The missions are predominantly of the drive-and-shoot variety that has become commonplace in the genre. Though there are three different gangs opposing you, as well as various law enforcement agencies, the only difference between them are the colors they wear and the scumbags who lead them. The majority of missions boil down to raiding a building and killing everyone who moves. While these excursions are usually entertaining, taking place in a variety of locations against increasingly ridiculous odds, the repetition of the actions is undeniable. Some objectives do provide an opportunity to do something a little different, though. For instance, when asked to rob a bank, you find out your prize is not a vault of money, but an even more valuable hostage. This leads to a strong detour in both the story and gameplay, and serves to keep things fresh. And since most missions have a midway checkpoint, you'll rarely have to start at the very beginning if you make a mistake.
Fortunately, the tight controls keep the missions thrilling, even when they exhibit the same objectives. Combat feels especially gratifying in Saints Row 2. Targeting people is quick and precise, so it's easy to hit someone in the body part of your choosing or whip around to nail an attacker who sneaked up behind you. Without a lock-on ability, the firefights are fast and frantic, relying on your quick fingers to mow down the opposition. The lack of any sort of cover mechanic is disappointing, but its absence places the emphasis on aggression. Though your melee attacks are fairly limited, you do have one extremely handy move in your repertoire. You can grab enemies and use them as a human shield if fights are getting too hectic and just toss them away when you're done. The exaggerated physics here are hilarious, letting you hurl people 20 feet in the air, watching their rag-doll bodies wildly overreact to every collision.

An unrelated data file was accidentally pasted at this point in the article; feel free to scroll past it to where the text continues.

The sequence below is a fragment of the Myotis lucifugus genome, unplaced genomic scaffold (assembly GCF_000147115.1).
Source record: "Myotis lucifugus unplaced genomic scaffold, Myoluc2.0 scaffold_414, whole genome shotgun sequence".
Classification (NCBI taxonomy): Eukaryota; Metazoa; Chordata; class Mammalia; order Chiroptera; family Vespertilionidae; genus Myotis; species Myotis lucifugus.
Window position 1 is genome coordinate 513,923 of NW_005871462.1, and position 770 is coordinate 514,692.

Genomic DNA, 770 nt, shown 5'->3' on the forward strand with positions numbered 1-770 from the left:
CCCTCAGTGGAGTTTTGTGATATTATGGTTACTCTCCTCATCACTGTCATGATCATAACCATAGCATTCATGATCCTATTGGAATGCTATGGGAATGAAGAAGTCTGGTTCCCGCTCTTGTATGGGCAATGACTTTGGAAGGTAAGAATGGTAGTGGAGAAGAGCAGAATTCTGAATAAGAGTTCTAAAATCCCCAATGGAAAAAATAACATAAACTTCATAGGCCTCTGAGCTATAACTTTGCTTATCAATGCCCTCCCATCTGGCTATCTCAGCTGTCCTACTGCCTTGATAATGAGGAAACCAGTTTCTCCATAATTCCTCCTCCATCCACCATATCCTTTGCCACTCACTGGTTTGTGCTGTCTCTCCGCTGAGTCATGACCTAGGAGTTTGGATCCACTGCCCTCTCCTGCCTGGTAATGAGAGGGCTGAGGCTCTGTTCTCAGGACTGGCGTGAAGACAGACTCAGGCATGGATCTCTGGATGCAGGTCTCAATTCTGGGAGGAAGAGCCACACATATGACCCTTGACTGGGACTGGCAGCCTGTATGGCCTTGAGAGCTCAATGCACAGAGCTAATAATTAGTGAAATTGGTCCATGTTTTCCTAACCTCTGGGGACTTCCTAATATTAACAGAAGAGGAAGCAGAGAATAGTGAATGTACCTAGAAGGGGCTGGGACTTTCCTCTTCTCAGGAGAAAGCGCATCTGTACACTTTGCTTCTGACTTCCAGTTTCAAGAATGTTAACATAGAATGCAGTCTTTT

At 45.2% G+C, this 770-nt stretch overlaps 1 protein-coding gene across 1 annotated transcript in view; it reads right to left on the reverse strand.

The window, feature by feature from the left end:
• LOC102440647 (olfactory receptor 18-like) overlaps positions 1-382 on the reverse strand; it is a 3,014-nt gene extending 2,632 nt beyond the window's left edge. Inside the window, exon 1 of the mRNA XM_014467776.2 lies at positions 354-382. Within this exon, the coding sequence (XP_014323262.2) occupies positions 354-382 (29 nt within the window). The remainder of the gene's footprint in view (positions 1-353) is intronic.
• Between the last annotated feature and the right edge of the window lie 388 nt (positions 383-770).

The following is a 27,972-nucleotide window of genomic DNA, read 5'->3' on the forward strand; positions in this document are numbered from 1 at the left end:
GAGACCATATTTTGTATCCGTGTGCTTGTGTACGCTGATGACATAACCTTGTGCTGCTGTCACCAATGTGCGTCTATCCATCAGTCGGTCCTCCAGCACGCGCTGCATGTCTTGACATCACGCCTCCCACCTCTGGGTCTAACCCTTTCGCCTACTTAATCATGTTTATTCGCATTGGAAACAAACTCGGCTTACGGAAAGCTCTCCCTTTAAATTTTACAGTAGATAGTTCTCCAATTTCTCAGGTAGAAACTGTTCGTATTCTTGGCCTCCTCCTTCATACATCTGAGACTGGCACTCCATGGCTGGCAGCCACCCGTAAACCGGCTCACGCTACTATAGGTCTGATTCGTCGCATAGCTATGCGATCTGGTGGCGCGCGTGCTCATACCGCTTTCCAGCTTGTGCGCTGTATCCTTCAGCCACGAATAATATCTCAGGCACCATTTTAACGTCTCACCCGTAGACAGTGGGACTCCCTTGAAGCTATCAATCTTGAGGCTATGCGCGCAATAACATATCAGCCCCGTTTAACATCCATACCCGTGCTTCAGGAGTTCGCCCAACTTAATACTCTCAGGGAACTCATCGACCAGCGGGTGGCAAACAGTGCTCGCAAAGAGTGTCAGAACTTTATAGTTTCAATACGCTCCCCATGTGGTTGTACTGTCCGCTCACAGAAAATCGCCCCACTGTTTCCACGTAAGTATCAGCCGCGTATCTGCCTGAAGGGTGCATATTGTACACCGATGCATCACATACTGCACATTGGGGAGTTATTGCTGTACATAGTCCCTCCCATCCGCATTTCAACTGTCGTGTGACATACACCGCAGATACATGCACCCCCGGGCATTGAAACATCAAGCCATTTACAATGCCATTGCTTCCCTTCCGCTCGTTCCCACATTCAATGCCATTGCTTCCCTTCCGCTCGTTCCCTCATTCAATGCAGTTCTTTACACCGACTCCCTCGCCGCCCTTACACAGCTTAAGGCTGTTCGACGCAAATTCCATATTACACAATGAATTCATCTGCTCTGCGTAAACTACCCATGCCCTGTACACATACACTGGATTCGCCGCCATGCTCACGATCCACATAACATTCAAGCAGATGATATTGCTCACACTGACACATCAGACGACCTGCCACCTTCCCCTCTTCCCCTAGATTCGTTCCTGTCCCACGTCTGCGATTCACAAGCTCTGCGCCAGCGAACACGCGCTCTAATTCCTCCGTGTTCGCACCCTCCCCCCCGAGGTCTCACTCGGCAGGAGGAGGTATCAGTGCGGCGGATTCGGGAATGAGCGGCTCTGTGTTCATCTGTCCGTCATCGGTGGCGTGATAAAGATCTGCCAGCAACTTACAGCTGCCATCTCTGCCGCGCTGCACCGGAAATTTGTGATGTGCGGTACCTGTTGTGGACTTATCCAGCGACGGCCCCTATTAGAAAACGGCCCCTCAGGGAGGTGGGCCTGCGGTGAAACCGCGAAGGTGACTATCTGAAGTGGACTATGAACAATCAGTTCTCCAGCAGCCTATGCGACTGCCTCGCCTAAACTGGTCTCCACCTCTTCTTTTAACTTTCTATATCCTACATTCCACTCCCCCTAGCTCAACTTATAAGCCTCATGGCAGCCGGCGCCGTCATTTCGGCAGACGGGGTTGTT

Another reason the missions are fun throughout is the unrestrained freedom in how you can complete them. Enemies can be killed at any time, using any weapon in your arsenal. For instance, the bosses in the game are all just normal human beings. You can choose to pepper them with your pistol if you choose, slowly witling down their life bar as you carefully dodge their attacks. Or you can just ignore typical video game logic and kill them with a few glorious shots from your rocket launcher. This freedom extends to every element in the game, letting you mow down enemies in whatever manner you see fit. Saints Row 2 fully embraces its sandbox moniker, letting you carve your own path of destruction without any arbitrary strings tying you down.